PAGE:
Dimensional measurements of nanoparticles are extremely important for their applications in a diverse range of fields. The unique properties of nanoparticles depend strongly on their size, so it’s extremely important to be able to characterize, and control nanoparticle sizes. For example, an extremely small change in the dimension of a quantum dot nanoparticle will give rise to dramatically different photoluminescence characteristics. in the case of metallic nanoparticles, the size of the particle will alter light absorption and scattering properties, which are highly important for many applications, including in disease diagnosis and therapy (1). Many other properties depend on nanoparticle size, including magnetic and mechanical properties, interactions with cells and tissues, etc. The shape of nanoparticles also has a strong effect on these properties.


Thus, in nanoscience, it is crucial to have a tool that can simply characterise particles size and shape of nanoparticles, irrespective of the material of which they are composed, with sub-nanometer resolution. The figure below shows AFM imaging of a variety of nanoparticle types.

images of three nanoparticle types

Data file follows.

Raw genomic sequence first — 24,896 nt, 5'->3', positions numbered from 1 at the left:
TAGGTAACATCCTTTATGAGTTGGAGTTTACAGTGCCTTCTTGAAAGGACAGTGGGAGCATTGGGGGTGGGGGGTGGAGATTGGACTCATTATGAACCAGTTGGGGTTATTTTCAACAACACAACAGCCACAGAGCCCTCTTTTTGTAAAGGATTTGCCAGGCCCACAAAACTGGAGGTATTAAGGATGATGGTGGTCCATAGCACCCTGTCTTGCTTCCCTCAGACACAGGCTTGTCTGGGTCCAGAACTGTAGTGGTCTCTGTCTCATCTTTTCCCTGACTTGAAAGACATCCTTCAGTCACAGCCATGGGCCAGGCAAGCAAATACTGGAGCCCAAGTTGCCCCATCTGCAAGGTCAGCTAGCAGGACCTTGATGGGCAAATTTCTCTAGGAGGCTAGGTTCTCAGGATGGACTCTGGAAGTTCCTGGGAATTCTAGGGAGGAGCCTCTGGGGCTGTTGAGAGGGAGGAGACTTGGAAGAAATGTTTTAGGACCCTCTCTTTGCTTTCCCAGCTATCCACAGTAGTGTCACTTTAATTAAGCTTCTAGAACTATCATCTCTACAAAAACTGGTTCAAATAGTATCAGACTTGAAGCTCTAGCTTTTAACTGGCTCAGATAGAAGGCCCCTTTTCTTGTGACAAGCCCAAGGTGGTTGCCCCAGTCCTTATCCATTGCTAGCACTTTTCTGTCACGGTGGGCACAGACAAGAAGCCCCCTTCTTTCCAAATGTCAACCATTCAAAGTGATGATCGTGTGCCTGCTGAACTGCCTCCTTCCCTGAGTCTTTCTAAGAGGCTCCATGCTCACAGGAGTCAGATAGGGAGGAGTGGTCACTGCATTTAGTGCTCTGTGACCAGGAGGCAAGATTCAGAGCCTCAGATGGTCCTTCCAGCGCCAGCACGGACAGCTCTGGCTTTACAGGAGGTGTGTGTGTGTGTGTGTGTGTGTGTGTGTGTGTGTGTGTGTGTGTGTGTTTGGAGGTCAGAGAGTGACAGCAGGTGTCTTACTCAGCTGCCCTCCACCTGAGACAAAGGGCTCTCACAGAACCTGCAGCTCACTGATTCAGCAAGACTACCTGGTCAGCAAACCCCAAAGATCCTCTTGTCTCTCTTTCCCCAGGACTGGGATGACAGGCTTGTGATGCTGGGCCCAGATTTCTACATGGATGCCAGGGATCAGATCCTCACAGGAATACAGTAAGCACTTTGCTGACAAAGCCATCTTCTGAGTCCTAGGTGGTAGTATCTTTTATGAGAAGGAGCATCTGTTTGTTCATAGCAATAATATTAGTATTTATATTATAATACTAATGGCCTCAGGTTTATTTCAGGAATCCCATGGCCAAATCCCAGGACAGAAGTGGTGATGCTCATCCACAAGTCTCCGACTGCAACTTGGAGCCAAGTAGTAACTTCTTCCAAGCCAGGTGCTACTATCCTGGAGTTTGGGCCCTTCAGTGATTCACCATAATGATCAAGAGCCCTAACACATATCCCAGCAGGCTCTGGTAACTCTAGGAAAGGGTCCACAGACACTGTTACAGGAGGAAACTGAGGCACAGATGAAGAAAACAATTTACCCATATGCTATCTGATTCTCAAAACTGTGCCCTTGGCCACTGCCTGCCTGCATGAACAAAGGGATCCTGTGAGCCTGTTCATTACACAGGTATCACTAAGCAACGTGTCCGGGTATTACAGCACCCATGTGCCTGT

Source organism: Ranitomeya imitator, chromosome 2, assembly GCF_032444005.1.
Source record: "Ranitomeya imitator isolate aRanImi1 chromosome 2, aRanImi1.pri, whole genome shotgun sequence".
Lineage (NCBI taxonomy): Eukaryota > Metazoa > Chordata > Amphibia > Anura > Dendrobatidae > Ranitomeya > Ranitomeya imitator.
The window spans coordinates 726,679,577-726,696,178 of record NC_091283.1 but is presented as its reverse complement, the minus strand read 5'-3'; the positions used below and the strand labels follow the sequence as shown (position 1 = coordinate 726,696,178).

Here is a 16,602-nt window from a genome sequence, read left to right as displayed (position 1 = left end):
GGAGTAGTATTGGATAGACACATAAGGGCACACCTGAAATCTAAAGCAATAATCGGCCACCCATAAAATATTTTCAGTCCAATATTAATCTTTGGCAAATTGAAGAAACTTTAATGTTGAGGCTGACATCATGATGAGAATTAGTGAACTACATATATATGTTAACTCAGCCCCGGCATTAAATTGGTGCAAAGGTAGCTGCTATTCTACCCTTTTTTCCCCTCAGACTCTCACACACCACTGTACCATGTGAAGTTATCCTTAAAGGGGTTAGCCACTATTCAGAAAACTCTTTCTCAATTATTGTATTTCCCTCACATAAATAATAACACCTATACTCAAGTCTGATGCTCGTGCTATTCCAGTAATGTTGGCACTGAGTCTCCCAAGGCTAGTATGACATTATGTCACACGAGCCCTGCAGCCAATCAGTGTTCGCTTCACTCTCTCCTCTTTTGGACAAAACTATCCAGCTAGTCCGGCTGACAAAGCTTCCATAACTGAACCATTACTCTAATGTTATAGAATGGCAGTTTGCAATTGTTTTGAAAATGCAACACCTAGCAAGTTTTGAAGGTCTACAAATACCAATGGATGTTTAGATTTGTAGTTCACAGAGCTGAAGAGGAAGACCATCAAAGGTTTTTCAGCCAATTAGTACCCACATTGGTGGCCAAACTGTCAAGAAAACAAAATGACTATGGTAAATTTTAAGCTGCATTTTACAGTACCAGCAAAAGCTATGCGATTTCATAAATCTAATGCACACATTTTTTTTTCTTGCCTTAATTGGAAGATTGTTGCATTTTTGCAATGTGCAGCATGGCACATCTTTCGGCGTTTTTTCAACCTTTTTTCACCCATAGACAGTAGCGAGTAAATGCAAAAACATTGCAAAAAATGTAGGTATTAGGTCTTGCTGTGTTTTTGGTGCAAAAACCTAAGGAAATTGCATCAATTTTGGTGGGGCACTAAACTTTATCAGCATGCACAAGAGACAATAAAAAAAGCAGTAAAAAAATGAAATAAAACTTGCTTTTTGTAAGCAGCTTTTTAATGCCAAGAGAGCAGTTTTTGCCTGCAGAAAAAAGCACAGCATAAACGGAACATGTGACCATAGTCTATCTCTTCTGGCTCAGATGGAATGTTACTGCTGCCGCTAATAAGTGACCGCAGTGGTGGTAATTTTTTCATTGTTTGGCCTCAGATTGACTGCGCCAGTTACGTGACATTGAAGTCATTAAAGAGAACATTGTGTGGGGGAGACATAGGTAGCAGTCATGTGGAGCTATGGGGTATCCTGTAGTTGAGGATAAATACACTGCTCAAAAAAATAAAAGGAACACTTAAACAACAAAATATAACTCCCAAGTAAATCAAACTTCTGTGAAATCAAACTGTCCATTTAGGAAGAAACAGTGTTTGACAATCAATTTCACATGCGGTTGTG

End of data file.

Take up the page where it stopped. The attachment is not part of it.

Figure above shows (L-R) silica nanospheres, organometallic nanorods, and gold nanotriangles all imaged by AFM. Adapted from figure 7.11 of Eaton and West, Atomic Force Microscopy(2)


AFM fulfils these requirements, z-axis (height) measurements in AFM can be accurate to within 0.1 nm. AFM also has several other advantages for characterisation of nanoparticles:



  • AFM can characterise properties other than simple topography such as magnetic, mechanical properties.


  • AFM can image both organic and inorganic components, e.g. interaction between nanoparticles and biomolecules (3)


  • Unlike light scattering techniques, AFM (like other microscopic techniques is suitable to characterise mixtures of nanoparticles (see example below). For techniques such as DLS; mixed samples will only give an average results at best; often only the larger component will be detected.

Figure above shows an AFM image of a mixed population of nanoparticles, with (inset) a histograms of the diameters of the nanoparticles, measured form the images obtained.


  • Another advantage compared to light scattering techniques is the ability to characterise shape as well as size.


  • AFM gives strong contrast on any material; electron microscopy often gives poor contrast with organic materials


In conclusion, atomic force microscopy, AFM is a highly suitable technique to characterise the size and shape of wide variety of nanoparticles.


This article was partially adapted from Eaton and West, Atomic Force Microscopy.



1. Baptista et al., Nanoparticles in Molecular Diagnostics, Progr. Mol. Biol. Trans. Sci. 104, 427-488 (2011).

2. Eaton and West, Atomic Force Microscopy, Oxford University Press, 2010. ISBN: 978-0199570454.

3. Eaton et al, Imaging Gold Nanoparticles for DNA Sequence Recognition in Biomedical Applications, IEEE Trans. NanoBioScience 6(4), 282 - 288 (2007).

All text and images copyright 2010 and 2015 Peter Eaton. No use is permitted without explicit permission.